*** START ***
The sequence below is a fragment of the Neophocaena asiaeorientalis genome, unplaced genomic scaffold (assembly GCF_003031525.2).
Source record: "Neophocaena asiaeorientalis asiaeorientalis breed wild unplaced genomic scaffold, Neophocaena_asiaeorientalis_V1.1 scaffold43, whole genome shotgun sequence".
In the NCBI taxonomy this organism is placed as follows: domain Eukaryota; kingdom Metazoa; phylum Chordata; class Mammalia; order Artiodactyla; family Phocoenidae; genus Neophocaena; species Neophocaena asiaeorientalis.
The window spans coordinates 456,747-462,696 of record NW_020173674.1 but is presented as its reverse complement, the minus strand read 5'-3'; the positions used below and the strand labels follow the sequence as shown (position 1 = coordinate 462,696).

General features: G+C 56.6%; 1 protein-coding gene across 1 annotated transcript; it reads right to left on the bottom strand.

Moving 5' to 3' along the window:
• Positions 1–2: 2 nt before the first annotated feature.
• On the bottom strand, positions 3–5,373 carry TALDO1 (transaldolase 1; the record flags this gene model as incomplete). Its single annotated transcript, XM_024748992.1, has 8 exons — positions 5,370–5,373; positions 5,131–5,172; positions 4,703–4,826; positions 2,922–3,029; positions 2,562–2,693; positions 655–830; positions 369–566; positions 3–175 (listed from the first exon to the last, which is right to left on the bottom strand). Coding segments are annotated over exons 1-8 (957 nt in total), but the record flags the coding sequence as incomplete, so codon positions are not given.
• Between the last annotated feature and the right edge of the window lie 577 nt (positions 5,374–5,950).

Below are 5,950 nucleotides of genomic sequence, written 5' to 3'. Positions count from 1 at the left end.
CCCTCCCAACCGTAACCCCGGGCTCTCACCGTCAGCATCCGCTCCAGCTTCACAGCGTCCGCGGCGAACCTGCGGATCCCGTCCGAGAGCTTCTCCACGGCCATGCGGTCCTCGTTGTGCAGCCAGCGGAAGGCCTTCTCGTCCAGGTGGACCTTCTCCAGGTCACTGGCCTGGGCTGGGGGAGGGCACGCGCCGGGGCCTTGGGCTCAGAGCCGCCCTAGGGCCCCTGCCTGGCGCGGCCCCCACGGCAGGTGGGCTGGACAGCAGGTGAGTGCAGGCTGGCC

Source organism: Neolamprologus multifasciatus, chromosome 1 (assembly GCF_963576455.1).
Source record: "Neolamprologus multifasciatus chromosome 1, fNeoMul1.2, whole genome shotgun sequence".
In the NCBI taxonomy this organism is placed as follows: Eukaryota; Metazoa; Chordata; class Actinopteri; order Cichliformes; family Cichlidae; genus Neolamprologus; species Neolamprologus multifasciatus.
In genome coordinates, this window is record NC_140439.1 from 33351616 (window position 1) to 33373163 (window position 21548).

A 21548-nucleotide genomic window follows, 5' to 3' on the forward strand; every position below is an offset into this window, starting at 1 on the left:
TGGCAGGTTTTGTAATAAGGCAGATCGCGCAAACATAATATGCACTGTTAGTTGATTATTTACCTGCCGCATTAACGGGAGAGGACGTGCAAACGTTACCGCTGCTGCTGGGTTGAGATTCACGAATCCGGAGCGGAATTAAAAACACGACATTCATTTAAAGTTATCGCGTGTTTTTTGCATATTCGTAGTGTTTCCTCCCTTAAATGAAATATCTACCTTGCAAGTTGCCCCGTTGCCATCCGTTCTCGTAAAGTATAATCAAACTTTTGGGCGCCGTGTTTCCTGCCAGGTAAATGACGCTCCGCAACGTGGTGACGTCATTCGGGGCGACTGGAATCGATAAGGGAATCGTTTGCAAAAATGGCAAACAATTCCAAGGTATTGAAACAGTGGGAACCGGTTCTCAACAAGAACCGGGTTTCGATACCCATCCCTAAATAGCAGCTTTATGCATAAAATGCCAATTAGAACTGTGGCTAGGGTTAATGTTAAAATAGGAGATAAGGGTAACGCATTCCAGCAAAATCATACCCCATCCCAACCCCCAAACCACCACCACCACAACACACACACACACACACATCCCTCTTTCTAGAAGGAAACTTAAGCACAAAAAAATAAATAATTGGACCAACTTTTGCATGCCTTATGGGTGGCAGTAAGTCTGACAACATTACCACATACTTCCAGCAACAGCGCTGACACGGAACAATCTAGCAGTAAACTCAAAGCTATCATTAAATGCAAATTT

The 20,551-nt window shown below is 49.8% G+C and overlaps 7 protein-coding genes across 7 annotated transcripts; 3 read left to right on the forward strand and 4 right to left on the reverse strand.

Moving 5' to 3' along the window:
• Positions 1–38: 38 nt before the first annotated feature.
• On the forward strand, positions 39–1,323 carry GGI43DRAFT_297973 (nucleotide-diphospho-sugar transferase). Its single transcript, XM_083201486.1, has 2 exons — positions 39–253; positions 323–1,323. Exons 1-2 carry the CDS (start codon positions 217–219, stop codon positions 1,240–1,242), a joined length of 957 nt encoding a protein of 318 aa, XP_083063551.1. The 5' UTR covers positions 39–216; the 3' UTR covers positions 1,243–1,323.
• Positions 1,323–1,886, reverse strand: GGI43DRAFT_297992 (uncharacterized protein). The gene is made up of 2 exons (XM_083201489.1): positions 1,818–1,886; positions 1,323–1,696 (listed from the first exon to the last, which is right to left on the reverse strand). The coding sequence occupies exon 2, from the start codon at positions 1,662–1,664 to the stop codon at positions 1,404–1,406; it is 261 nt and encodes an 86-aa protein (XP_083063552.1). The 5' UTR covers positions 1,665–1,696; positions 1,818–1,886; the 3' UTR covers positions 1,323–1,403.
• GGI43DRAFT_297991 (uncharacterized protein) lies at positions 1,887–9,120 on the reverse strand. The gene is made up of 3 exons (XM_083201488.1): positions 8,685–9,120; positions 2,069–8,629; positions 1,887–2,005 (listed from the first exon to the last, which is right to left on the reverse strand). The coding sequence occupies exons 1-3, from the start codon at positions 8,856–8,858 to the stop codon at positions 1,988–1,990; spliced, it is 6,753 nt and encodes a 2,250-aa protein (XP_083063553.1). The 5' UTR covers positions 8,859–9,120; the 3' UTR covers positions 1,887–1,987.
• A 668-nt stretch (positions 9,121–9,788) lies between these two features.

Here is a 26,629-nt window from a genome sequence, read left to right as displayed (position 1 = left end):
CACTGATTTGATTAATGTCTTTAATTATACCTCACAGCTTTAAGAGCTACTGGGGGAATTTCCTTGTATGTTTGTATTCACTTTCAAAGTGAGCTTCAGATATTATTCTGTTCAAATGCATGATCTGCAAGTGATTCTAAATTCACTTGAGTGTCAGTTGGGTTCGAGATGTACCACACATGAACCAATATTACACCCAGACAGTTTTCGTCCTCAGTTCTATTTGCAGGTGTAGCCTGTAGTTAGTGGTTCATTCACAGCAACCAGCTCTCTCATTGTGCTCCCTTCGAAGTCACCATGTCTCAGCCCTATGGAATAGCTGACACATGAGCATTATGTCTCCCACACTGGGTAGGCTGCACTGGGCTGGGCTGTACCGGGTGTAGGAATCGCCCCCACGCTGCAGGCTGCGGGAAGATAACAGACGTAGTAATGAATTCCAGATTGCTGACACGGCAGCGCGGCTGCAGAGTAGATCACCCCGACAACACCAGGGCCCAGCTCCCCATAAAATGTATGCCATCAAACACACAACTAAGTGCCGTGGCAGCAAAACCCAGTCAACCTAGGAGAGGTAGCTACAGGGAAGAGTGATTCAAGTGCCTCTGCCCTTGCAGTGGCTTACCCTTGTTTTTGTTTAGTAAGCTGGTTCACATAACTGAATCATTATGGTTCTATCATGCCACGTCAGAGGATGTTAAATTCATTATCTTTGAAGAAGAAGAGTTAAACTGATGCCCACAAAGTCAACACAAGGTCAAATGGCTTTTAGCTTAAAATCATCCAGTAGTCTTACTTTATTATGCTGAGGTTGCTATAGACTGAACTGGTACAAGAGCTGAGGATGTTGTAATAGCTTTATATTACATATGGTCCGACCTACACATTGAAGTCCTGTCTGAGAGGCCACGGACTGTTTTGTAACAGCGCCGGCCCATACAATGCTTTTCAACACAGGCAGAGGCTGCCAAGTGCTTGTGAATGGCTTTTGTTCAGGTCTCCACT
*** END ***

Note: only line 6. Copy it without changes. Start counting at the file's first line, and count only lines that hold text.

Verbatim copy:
Moving 5' to 3' along the window: